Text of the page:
So, I don't know about the rest of the universe, but I brush my teeth twice a day: when I wake up and when I go to sleep. Weirdly enough, though, I tend to follow this mouth cleansing with a wonderful, teeth-staining cup of coffee within 10 minutes.
Many people will wait until after they've had breakfast to brush their teeth, and another group will take it a step further and brush after every meal.
Well, not to be gross, but I am not in those groups. My almost 23 years of no cavities or braces have told me that my technique of brushing twice a day is perfectly acceptable, nor do I have the time or patience to brush after every meal.
Especially considering that literally all times have the potential to be meal times in my mind.
Regardless, it's safe to assume that we all agree that brushing our teeth is good for us (I won't get into the whole flossing debacle). Dental health is all that and a box of crackers and especially good for preventing halitosis and mouth cancer.
Even so, some people may doubt the necessity of brushing one's teeth so often. It's probably the least consistent of all daily routines. I know I've just grabbed a stick of mint gum when I'm running late as opposed to taking the two to three minutes to actually clean my teeth.
Okay. Before I lose you entirely with my confessions of inadequate hygiene, lemme let you on a secret: this is all just as true for self-care as it is for brushing teeth.
Stick with me here. Self-care is that thing that's supposed to help you through the stresses of life. Essentially, it's care for your self.
I know, I don't make this stuff up, kids.
Self-care can be anything from getting an extra five minutes of sleep to canceling Friday-night plans when the week has you emotionally drained to treating yourself with a steak dinner instead of ramen for once.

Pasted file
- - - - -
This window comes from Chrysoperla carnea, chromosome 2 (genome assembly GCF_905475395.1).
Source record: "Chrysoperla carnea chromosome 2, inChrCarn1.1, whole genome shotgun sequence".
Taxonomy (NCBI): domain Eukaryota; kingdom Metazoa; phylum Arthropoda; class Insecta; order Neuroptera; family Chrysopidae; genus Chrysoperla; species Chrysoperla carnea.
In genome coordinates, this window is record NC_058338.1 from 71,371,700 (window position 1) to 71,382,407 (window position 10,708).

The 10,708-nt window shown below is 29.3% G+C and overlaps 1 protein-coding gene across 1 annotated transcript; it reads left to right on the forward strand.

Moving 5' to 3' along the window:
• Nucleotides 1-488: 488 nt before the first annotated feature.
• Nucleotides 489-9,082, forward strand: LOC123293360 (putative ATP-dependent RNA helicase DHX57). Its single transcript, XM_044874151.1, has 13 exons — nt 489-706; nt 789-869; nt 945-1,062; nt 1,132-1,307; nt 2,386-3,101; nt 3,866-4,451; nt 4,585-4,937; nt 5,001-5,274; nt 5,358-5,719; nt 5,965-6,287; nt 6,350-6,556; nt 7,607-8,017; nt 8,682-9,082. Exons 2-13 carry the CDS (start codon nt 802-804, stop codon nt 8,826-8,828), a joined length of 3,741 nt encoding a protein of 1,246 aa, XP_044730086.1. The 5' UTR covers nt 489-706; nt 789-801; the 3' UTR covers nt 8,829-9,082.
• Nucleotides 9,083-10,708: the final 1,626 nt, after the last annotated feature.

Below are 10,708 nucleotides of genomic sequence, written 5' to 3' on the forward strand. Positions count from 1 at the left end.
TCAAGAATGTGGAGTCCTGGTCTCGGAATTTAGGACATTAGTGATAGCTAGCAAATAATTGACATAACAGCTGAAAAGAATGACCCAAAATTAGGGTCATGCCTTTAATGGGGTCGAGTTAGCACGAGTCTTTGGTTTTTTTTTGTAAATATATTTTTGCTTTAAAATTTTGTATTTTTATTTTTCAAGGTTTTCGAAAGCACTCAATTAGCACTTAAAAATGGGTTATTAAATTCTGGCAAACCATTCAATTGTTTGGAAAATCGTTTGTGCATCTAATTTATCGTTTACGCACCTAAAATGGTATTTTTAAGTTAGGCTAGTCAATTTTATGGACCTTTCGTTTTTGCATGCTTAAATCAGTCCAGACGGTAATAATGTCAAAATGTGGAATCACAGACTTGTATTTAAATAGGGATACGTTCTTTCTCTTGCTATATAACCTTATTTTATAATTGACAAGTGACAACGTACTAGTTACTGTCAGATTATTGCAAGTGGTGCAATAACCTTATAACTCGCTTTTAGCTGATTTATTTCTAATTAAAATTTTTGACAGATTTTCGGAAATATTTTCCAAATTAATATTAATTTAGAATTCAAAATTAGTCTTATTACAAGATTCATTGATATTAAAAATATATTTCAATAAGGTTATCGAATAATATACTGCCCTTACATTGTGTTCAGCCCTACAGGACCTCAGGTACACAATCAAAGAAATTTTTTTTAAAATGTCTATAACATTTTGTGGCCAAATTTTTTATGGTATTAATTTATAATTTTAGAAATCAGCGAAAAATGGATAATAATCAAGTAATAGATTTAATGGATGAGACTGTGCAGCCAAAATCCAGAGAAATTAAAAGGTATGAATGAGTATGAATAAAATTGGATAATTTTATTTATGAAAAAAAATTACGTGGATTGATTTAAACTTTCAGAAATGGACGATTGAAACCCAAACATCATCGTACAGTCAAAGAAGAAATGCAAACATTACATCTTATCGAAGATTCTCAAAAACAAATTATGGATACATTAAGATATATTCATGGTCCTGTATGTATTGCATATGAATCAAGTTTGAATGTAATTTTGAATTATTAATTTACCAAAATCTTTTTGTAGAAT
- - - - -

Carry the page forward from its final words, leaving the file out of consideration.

However, because it looks different for everyone, it can be hard for us to validate actually doing self-care. It's much easier to pretend plaque is a big ol' lie when you can barely tell it's even there.
Plaque, like stress, builds up, though. You can only chew so many sticks of mint gum until you start feeling like you've french-kissed a bowl of lard. Imagine your dentist's face when you finally get around to meeting with them, too.
Same with self-care. Stress can only build up so much until your entire life is consumed by stress. Your teeth might not rot and fall out, but your hair might fall out and the panic attacks might set in.
Self-care brushes away stress like a toothbrush gets rid of plaque. Do it too much, and you'll have sore gums and an extreme tendency to avoid responsibilities. Do it too little, and you'll have cavities and stress for days.
Now, I'm not here to tell you what to do. I'm not a licensed anything, and I'm a beta adult, at best. However, I have interacted with the human race just enough to know that we're all unique; therefore, we all need different routines to help de-stress.
Revolutionary work here, I know, but seriously. Take a bit to find a system that works for you. Whether it's brushing your teeth right when you wake up and taking yourself out to brunch or it's making yourself a kick-ass breakfast at home and then brushing your teeth afterwards, each person is different and each person needs their own method.
For me, I run outdoors, read for fun, and treat myself to good food with good friends. I also try to wake up with enough time to brush my teeth before I have to get to class.
Moral of the story: Self-care is essential for life. Find a routine that works for you and creates the balance you need in life.
And, most importantly, brush your teeth.